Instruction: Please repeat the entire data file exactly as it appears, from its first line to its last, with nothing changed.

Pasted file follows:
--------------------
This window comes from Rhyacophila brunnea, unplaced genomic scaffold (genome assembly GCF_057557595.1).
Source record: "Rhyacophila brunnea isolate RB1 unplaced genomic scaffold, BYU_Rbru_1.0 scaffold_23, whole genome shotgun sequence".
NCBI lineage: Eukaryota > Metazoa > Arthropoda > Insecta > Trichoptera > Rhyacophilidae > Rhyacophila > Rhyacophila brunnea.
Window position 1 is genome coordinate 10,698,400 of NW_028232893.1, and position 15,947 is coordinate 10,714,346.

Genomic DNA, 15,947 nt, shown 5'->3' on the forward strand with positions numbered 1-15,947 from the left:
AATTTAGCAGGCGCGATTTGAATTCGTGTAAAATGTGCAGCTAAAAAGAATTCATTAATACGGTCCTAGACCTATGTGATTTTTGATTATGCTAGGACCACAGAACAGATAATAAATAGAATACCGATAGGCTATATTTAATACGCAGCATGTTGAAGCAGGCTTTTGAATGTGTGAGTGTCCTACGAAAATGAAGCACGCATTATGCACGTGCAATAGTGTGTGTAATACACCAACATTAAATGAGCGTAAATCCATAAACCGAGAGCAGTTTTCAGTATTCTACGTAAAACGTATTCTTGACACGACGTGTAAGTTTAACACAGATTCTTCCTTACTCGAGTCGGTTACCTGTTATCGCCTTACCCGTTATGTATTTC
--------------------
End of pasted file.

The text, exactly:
This window comes from Rhyacophila brunnea, unplaced genomic scaffold (genome assembly GCF_057557595.1).
Source record: "Rhyacophila brunnea isolate RB1 unplaced genomic scaffold, BYU_Rbru_1.0 scaffold_23, whole genome shotgun sequence".
NCBI lineage: Eukaryota > Metazoa > Arthropoda > Insecta > Trichoptera > Rhyacophilidae > Rhyacophila > Rhyacophila brunnea.
Window position 1 is genome coordinate 10,698,400 of NW_028232893.1, and position 15,947 is coordinate 10,714,346.

Genomic DNA, 15,947 nt, shown 5'->3' on the forward strand with positions numbered 1-15,947 from the left:
AATTTAGCAGGCGCGATTTGAATTCGTGTAAAATGTGCAGCTAAAAAGAATTCATTAATACGGTCCTAGACCTATGTGATTTTTGATTATGCTAGGACCACAGAACAGATAATAAATAGAATACCGATAGGCTATATTTAATACGCAGCATGTTGAAGCAGGCTTTTGAATGTGTGAGTGTCCTACGAAAATGAAGCACGCATTATGCACGTGCAATAGTGTGTGTAATACACCAACATTAAATGAGCGTAAATCCATAAACCGAGAGCAGTTTTCAGTATTCTACGTAAAACGTATTCTTGACACGACGTGTAAGTTTAACACAGATTCTTCCTTACTCGAGTCGGTTACCTGTTATCGCCTTACCCGTTATGTATTTC